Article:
In January 2009, it was suggested that as an idea for the Family History Group, part of the newly formed Carterton U3A, (University of the Third Age), it would be a worthwhile project to research the names on the Carterton War Memorial. There are no records in the Town Hall archives to show who was responsible for the memorial, when it was erected, nor any information about the persons named on it. Nationally memorials were paid for by public subscription and erected via the British Legion. People submitted names of those they thought appropriate hence having three non-local men, who were working in Carterton, honoured for their sacrifice.

It was thought that this ought to be rectified and a record created of the "Local Heroes" of Carterton. But Carterton has only existed as a town since 1900 and most, but not all, of the original inhabitants and their families have either died or left the area. As today, a large number of the people came from other areas. Consequently tracing the names meant a countrywide search.

Meetings were arranged with the oldest residents to gather what information was available, but most of the initial research was done via the internet and quickly brought results for a number of the names. From there it was a case of looking for more personal details e.g. parental, birth and marriage records in order to put together a short history of the individuals.

Some searches were very successful and brought more information than was expected and even a few photographs.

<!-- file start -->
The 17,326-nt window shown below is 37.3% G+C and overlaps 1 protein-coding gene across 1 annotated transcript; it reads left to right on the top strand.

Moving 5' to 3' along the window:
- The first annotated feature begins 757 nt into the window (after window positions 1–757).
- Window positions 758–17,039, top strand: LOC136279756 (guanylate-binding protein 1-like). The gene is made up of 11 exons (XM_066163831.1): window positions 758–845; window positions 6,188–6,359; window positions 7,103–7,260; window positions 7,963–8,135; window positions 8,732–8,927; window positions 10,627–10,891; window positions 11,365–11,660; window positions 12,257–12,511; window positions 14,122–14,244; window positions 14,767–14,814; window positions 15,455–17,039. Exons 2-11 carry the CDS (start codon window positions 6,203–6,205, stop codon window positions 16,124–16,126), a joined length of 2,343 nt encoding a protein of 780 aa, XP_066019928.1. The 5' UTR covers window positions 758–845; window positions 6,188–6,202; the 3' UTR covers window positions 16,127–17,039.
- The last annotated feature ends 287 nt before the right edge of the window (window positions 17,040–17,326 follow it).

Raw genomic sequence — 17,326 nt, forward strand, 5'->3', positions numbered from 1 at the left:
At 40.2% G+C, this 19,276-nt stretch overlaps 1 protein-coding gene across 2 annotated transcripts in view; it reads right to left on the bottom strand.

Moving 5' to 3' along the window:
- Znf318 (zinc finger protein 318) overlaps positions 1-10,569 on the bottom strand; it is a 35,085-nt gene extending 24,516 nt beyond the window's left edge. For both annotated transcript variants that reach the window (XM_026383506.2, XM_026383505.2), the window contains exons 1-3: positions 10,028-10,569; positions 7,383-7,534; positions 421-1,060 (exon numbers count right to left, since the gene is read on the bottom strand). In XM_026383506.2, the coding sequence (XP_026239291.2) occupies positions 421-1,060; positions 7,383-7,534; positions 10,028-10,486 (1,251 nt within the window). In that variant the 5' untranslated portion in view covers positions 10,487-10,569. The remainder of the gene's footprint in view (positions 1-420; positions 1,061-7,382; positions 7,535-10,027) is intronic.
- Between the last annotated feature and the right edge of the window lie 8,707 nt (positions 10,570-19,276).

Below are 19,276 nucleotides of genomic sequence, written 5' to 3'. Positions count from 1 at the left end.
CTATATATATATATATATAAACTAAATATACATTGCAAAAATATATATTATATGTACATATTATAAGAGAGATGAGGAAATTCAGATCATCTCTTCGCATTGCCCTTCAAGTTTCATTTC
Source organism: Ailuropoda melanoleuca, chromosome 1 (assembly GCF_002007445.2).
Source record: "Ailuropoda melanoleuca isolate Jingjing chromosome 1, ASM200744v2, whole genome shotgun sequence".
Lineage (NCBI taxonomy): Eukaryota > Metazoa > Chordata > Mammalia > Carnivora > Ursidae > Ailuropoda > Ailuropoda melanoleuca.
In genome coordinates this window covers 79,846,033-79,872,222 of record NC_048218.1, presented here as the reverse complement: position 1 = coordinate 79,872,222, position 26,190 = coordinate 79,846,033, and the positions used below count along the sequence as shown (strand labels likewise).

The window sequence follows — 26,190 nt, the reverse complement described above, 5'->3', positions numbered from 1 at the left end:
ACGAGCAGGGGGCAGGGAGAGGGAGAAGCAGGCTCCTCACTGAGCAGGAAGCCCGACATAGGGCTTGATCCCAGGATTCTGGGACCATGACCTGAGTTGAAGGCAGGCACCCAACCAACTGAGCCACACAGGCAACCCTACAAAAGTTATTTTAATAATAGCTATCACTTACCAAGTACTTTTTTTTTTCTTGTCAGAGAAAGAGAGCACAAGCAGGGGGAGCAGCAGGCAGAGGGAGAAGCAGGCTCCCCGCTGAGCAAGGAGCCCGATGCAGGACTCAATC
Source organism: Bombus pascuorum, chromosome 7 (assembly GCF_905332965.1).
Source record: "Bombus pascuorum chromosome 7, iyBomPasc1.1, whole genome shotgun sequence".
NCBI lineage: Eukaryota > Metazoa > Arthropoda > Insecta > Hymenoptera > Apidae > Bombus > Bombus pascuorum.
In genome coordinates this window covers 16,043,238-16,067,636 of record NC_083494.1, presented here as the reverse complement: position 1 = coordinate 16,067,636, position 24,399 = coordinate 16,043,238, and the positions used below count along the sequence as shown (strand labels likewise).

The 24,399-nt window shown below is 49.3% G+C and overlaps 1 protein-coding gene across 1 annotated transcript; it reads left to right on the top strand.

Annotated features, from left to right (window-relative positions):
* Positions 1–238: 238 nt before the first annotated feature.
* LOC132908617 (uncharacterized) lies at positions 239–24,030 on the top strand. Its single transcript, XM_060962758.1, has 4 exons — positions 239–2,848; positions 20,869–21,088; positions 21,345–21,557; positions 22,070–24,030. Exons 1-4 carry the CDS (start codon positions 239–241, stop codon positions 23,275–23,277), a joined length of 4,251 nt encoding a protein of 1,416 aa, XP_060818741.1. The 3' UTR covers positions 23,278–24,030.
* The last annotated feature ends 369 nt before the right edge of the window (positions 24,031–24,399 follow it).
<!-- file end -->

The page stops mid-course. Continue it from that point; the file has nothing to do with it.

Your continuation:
But there were drawbacks too. Some of the names had been incorrectly recorded or the given initial is for their second name, which the person was known by, and a first initial had been omitted. Also there are records of a number of people with both the given initial and surname who were born and raised in the area. This obviously led to a number of searches being made only to find that they were incorrect and related to someone entirely different.


However within five months six of the eight names from the 1914 – 1918 War had been identified and a history built up about them.

Two however remain elusive.

We were invited to visit the Soldiers of Oxfordshire Trust at the Caversfield Army base and given a great deal of help and ideas to further our searches.


The 1939 – 1945 records proved much easier to find due to the Commonwealth War Graves Commission listings on the internet, that war being nearer in time and people having the ability to record and remember more data.


Of the seven names six were easily identified and records of their associated birth & marriage dates etc. created a brief history of their lives and how they died.

Despite extensive searches the seventh remained a mystery until it was discovered that the memorial gave his second name and not his first name initial.


2009 was the first year, in memory, that the names, rank and service of most of those on the memorial were able to be included in the Armistice Service in November. Previously only the names on the

memorial had been read out.


The main research was concluded by December 2009 and the results remind us of the sacrifice of so many young people in the First and Second World Wars, Ireland, Iraq and Afghanistan.

"For the Fallen "

They went with songs to the battle, they were young,

Straight of limb, true of eye, steady and aglow. They were staunch to the end against odds uncounted:

They fell with their faces to the foe.

They shall grow not old, as we that are left grow old: Age shall not weary them, nor the years condemn. At the going down of the sun and in the morning We will remember them.

Laurence Binyon 1869 - 1943